February 21, 2006 in Nation/World

U.S. envoy to Iraq says Iran meddling

Megan K. Stack Los Angeles Times
 
Associated Press photo

Iraqi President Jalal Talabani, right, greets U.S. ambassador to Iraq Zalmay Khalilzad in Baghdad on Saturday. Khalilzad has accused Iran of using Iraq to draw attention away from its nuclear program.
(Full-size photo)

BAGHDAD, Iraq – In a scathing complaint about Washington’s longtime nemesis, the top U.S. diplomat here on Monday accused Iran of fomenting trouble in Iraq’s southern provinces by calling for the withdrawal of British troops.

Ambassador Zalmay Khalilzad suggested that Iran was focusing attention on Iraq in an attempt to distract the international community from Tehran’s nuclear program.

“It may be … that the nuclear issue is getting more serious and difficult for Iran, (and) they’re trying to divert attention from that issue by getting themselves involved in things that are frankly none of their business,” Khalilzad told reporters during a briefing in Baghdad’s heavily fortified Green Zone. “I think their role has taken a negative turn.”

Khalilzad accused Iran of providing weapons and training to militias in Iraq even as it labors to build friendly diplomatic relations with the government in Baghdad, which like the leadership in Tehran is now dominated by Shiite Muslims. Iran’s double-edged policy is meant to nurture its goals of turning itself into a regional power, Khalilzad charged.

The ambassador’s remarks were unusually sharp. In the past, American diplomats in Baghdad have generally avoided overt, public criticisms of Iran. Instead, they have stuck to vague grumblings about “neighboring countries” and insisted that they do not expect Baghdad to replicate the frosty U.S. relations with Iran.

But on Monday, the ambassador seemed primed to criticize Iran. A reporter asked about the Islamic Republic after U.S. Embassy staff prodded journalists to raise the issue during a news conference given by Khalilzad.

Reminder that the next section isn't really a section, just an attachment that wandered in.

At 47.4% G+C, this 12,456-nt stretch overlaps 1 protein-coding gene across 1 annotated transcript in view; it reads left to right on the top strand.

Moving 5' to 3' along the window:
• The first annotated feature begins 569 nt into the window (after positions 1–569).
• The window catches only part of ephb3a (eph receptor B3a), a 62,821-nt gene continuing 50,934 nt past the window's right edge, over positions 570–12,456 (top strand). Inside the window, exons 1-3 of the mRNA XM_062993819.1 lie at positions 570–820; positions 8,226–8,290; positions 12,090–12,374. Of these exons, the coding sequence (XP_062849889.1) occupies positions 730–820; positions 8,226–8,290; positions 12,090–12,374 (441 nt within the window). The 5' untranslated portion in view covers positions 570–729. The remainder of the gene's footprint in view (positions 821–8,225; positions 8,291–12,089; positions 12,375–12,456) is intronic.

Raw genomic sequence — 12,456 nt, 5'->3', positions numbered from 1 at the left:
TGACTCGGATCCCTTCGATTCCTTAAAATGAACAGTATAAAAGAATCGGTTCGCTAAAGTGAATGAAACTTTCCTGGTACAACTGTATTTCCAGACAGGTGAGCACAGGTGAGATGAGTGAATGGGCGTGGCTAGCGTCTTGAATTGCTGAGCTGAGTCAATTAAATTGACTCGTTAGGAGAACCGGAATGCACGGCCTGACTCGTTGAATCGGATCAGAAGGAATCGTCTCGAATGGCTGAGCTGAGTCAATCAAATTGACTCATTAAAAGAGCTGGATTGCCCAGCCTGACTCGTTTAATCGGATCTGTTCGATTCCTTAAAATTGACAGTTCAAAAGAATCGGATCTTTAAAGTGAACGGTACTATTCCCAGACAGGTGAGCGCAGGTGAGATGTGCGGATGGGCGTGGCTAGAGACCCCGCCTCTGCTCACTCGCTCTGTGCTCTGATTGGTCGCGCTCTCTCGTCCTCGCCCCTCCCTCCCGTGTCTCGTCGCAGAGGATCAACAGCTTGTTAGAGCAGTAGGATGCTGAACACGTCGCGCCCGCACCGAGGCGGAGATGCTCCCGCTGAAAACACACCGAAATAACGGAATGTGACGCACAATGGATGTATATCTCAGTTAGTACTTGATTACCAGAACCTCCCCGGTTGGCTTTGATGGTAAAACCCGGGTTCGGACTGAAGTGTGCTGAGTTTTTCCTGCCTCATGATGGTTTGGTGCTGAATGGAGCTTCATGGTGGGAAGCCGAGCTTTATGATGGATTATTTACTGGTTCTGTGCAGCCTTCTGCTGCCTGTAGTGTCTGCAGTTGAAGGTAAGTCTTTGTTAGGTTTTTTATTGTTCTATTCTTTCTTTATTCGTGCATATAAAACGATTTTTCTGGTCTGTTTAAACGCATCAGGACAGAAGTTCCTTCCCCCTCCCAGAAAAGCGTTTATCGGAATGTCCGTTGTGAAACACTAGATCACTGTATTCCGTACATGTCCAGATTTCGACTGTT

“They’re using a variety of tools that to you and I would look very contradictory but to them is part of a comprehensive strategy,” Khalilzad said of Iranian officials. “We are increasingly worried about the role Iran is playing. I have said to Iraqis that we do not want to impose our relationship to Iran on them. But the latest interference of Iran has raised some issues.”

The harsher rhetoric comes as a standoff over Iran’s nuclear ambitions continues to escalate between Tehran and the West. Iran has asserted its right to nuclear technology, insisting its goal is to produce power for civilian use. In the process, it has flirted with sanctions from an international community that fears Tehran wants to build a bomb. Iranian negotiators are in Moscow this week for talks on a proposal to jointly enrich uranium on Russian soil as a way of easing those concerns.

The ambassador’s remarks also came amid a war of words over the role of British troops in the southern city of Basra. A heavily Shiite Muslim city, Basra has close and ancient ties to the Shiite clerics who rule neighboring Iran. When video came to light this month showing British soldiers beating and kicking Iraqis in Basra, an incensed Iran called upon British troops to withdraw from Iraq’s south.

“We believe that the presence of the British military forces in Basra destabilized the security situation and had negative effects,” Iranian Foreign Minister Manuchehr Mottaki said during a visit to Beirut last week. “Iran calls for an immediate withdrawal of the British forces from Basra.”


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